The record flooding along the Mississippi River has been front page news for the past few weeks. There have been several news articles, blog posts, photographs, and tweets reporting on the historic levels, damage, road closures, levee failures, levee breaches, and evacuated communities. There have also been several articles discussing changes that need to happen in how we manage floodplains.
So far most of the articles I have seen describe it as a ‘historic’ flood. At some point it will probably be given a more detailed designation such as a 100, 500, or ___ year flood. When a large natural disaster occurs this is what we do. Tornadoes get an F-1-5 rating, earthquakes have the Richter scale, and floods get a rating based on their statistical frequency. It is necessary, and helpful, to assign these ratings to floods. However, confusion can result without properly understanding the context of how this rating is determined and used.
There has been an intentional shift away from talking about the 100 year flood to a more precise definition. Instead of ___ year flood, the new terminology is annual exceedance probability (AEP). So the 100 year flood is now called the 1% AEP. While this is a more correct way to define the rating I don’t think it really helps clear up the confusion surrounding the flood rating, especially not for the general public.
Understanding the context here is really important. There are generally three groups involved with floods. The people who are directly effected by the flooding, the insurance players like FEMA, and the engineers and planners who are making decisions about what happens in and around a river.
The engineers and planners are interested in where it is safe to build, and how high, if any protection against flooding is needed. If a community is experiencing some flooding they can either move houses and businesses out of the floodplain, or they can build some type of flood control system in the form of dams, levees, floodwalls, or some combination of them. The questions they are interested in are:
- How far or high from the normal river channel is it safe to build?
- How high should we build our flood protection to?
- What level of flooding should we design for?
These are some of the questions that have to be answered, and they are not easy ones. The answers to the first two questions get complex because of current land ownership and land use, but they are directly tied to the last question. The data and tools to accurately determine flood levels do exist today, but the amount of flow, usually expressed in cubic feet per second (cfs), to design to is more approximate. Ultimately we don’t know how big flooding will be on a given river, nor how often it will occur. The amount of flow is based on a combination of historical records and statistics. While not a shot in the dark, it is still approximate, and even changes as we learn more about the climate and what effects flood levels.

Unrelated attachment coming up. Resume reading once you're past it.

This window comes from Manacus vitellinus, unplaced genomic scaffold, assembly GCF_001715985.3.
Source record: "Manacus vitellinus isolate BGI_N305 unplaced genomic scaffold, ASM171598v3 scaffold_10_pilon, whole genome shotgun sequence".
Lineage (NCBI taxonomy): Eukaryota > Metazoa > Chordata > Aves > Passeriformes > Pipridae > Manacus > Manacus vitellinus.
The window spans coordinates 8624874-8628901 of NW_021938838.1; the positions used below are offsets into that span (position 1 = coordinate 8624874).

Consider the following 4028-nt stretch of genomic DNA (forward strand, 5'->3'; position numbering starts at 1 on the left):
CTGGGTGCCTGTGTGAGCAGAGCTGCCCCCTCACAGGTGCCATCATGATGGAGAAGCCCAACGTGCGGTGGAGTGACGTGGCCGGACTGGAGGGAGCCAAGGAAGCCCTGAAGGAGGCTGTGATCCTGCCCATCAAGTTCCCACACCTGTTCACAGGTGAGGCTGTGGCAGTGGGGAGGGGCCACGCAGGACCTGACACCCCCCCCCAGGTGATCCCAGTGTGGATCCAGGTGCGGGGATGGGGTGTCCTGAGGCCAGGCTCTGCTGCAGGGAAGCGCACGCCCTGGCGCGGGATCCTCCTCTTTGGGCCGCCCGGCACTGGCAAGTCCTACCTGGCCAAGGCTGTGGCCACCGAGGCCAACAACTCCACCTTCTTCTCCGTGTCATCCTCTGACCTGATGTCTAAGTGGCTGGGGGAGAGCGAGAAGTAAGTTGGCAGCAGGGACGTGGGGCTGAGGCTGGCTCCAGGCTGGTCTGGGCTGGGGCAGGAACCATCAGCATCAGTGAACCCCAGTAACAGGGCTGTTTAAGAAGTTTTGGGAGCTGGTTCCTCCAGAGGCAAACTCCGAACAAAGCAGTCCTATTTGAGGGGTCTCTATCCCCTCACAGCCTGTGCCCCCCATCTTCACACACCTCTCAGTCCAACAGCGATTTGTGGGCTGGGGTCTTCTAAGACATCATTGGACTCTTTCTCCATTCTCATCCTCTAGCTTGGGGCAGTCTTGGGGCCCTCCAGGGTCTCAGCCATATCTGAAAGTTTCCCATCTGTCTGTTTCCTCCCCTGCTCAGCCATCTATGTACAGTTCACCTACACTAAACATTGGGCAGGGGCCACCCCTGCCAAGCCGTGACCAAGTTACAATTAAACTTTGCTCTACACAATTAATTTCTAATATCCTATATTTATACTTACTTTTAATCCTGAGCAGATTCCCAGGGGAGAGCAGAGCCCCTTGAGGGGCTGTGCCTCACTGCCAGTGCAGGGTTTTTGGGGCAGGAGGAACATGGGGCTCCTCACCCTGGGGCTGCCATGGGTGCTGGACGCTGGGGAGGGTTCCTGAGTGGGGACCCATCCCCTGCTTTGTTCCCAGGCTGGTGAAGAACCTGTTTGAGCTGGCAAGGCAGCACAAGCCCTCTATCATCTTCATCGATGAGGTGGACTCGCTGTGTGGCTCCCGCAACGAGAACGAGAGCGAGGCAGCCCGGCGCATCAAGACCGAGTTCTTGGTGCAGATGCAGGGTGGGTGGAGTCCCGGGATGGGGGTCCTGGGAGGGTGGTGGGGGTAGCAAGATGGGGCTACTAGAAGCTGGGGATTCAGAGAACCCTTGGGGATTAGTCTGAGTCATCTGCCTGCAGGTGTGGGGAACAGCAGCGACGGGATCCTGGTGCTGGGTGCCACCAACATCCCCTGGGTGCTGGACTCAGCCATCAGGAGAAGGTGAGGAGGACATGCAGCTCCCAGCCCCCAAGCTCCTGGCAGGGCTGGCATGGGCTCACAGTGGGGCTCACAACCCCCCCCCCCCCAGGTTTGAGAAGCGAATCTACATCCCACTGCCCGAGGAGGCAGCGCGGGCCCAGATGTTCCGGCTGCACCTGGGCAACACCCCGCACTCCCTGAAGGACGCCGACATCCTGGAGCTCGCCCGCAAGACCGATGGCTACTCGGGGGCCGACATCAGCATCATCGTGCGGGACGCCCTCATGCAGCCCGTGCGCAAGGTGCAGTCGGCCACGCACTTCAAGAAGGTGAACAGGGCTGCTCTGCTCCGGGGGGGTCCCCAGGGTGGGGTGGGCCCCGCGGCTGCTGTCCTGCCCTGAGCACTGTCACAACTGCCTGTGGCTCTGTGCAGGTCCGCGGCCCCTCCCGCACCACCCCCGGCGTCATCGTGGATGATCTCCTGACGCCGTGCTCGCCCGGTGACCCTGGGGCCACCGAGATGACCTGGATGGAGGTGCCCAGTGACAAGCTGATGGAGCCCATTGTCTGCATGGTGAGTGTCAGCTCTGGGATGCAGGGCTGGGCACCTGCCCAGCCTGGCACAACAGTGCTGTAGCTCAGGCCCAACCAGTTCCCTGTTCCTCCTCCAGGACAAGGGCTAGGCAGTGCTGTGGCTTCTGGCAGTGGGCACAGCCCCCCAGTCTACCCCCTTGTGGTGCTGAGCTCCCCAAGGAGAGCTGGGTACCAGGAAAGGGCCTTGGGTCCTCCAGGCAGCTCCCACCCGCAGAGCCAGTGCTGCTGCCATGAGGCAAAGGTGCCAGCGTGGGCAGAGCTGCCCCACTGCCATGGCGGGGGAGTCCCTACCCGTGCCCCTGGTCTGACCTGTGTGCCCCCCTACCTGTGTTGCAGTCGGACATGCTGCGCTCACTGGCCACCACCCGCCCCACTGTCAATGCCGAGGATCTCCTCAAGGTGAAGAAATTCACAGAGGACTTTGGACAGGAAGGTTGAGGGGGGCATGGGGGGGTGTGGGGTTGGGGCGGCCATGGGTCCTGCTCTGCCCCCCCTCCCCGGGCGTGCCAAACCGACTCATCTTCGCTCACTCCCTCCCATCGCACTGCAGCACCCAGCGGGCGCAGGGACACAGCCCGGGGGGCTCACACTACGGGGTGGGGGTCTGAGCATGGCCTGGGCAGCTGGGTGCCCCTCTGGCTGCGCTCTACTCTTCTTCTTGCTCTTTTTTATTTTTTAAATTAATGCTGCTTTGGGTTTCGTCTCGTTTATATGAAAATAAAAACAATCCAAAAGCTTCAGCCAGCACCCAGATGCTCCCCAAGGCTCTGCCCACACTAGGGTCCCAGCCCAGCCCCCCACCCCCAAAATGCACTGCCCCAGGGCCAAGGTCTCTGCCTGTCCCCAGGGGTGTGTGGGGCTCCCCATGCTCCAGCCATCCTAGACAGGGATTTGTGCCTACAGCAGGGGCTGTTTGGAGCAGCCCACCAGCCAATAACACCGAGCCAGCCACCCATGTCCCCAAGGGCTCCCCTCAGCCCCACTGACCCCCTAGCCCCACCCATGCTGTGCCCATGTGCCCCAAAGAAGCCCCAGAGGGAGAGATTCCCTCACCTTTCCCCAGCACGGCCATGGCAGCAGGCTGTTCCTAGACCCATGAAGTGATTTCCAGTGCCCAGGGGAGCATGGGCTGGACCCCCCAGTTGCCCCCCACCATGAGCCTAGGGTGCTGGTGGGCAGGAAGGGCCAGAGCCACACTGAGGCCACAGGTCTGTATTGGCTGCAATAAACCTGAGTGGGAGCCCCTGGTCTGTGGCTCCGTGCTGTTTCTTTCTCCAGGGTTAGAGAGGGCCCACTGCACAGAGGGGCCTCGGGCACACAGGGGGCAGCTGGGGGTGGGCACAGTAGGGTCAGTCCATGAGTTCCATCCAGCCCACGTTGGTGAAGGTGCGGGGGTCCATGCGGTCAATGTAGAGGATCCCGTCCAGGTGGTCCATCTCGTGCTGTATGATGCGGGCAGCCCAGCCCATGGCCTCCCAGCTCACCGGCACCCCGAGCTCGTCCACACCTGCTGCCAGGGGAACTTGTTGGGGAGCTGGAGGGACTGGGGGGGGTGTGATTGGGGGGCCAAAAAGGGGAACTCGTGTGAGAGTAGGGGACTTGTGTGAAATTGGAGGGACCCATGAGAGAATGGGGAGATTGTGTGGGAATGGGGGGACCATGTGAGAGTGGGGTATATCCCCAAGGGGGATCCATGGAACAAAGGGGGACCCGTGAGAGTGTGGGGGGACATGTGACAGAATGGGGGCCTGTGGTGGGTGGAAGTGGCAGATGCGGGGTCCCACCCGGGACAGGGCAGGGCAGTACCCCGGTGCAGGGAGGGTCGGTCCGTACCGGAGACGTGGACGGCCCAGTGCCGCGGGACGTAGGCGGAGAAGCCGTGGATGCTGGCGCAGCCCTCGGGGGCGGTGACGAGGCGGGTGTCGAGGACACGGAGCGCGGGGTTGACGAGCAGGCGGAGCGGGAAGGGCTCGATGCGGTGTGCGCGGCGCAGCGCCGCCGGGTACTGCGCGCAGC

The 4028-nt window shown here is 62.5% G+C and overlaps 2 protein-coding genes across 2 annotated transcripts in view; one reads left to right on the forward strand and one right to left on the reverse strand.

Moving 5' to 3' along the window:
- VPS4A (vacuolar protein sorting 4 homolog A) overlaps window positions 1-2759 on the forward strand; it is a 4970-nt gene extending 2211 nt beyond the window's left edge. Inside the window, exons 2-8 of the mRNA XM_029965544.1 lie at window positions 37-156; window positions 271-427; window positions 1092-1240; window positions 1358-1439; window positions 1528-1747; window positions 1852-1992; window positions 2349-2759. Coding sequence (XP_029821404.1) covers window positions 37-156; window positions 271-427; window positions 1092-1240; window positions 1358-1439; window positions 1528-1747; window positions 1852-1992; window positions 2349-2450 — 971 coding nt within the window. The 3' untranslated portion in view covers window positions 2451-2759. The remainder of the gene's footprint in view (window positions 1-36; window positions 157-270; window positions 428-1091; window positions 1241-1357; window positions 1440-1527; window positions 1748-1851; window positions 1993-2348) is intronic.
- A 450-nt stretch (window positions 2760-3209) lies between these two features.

Insurance is all about chance. The question an insurance company will ask is:
- At what level of flooding will we insure someone for damages?
No one would buy insurance for the 10,000 year flood, and no insurance company would cover someone in the 1 year floodplain. In the 1960’s the United States government decided to use the 1% AEP flood as the basis for the National Flood Insurance Program (NFIP). This line in the sand was thought to be a good balance between protecting people without being too restrictive.
The range of questions that the general public is interested in depends largely on their current understanding of flood risk and where they are located in relation to water. They generally want to know what kind of impact that potential, or eminent, flooding will have on them and their property. They are asking questions like:
- Where will it flood?
- How deep will it get?
- Is my house at risk?
- How does this flood compare to previous floods?
The public often correlates flooding information to known historic events. The biggest event in recent history is often seen as the largest flood that could happen, although this is often not the case.
So What Now
So the 100 year flood is really just an approximate level of flooding originally set by the NFIP that has been used for design standards all over the country. It does represent a specific level of flooding, but is not the end all when talking about, managing, and living in floodplains. While engineers and planners often take into account other flood levels such as the 50 year and 500 year flood, the need to think beyond 100 year flood from a design, planning, insurance, and public standpoint is needed.
We have the tools to model a range of flows so that we can have a better understanding of what could happen during larger floods. There are also tools being developed to better communicate to and educate the public on possible flood risks.
I don’t think we should get rid of the “100 year flood” as a way to communicate flood levels, but I think it would be helpful to start thinking about it as a medium size flood and start managing rivers, floodplains, and communities with a view towards the full range of possible flooding.
What are your thoughts?
Some content taken from USGS Poster explaining more about the 100-year flood.